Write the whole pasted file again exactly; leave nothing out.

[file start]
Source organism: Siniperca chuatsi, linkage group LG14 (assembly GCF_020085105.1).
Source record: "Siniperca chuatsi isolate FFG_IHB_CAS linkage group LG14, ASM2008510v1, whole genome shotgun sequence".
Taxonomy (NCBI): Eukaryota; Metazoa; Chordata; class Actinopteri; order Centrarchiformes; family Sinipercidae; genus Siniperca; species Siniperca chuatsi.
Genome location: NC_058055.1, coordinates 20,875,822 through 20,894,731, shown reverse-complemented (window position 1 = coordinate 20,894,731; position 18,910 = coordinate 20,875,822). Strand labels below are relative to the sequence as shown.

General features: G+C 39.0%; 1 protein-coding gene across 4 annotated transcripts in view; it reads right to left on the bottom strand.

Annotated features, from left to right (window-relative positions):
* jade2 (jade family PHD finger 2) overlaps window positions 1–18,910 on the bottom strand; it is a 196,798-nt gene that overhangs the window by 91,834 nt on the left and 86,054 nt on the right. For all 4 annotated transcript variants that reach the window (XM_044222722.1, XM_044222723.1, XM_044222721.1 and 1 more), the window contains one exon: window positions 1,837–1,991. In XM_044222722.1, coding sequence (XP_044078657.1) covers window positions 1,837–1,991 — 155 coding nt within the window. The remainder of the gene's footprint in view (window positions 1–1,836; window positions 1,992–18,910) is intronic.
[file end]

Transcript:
Source organism: Siniperca chuatsi, linkage group LG14 (assembly GCF_020085105.1).
Source record: "Siniperca chuatsi isolate FFG_IHB_CAS linkage group LG14, ASM2008510v1, whole genome shotgun sequence".
Taxonomy (NCBI): Eukaryota; Metazoa; Chordata; class Actinopteri; order Centrarchiformes; family Sinipercidae; genus Siniperca; species Siniperca chuatsi.
Genome location: NC_058055.1, coordinates 20,875,822 through 20,894,731, shown reverse-complemented (window position 1 = coordinate 20,894,731; position 18,910 = coordinate 20,875,822). Strand labels below are relative to the sequence as shown.

General features: G+C 39.0%; 1 protein-coding gene across 4 annotated transcripts in view; it reads right to left on the bottom strand.

Annotated features, from left to right (window-relative positions):
* jade2 (jade family PHD finger 2) overlaps window positions 1–18,910 on the bottom strand; it is a 196,798-nt gene that overhangs the window by 91,834 nt on the left and 86,054 nt on the right. For all 4 annotated transcript variants that reach the window (XM_044222722.1, XM_044222723.1, XM_044222721.1 and 1 more), the window contains one exon: window positions 1,837–1,991. In XM_044222722.1, coding sequence (XP_044078657.1) covers window positions 1,837–1,991 — 155 coding nt within the window. The remainder of the gene's footprint in view (window positions 1–1,836; window positions 1,992–18,910) is intronic.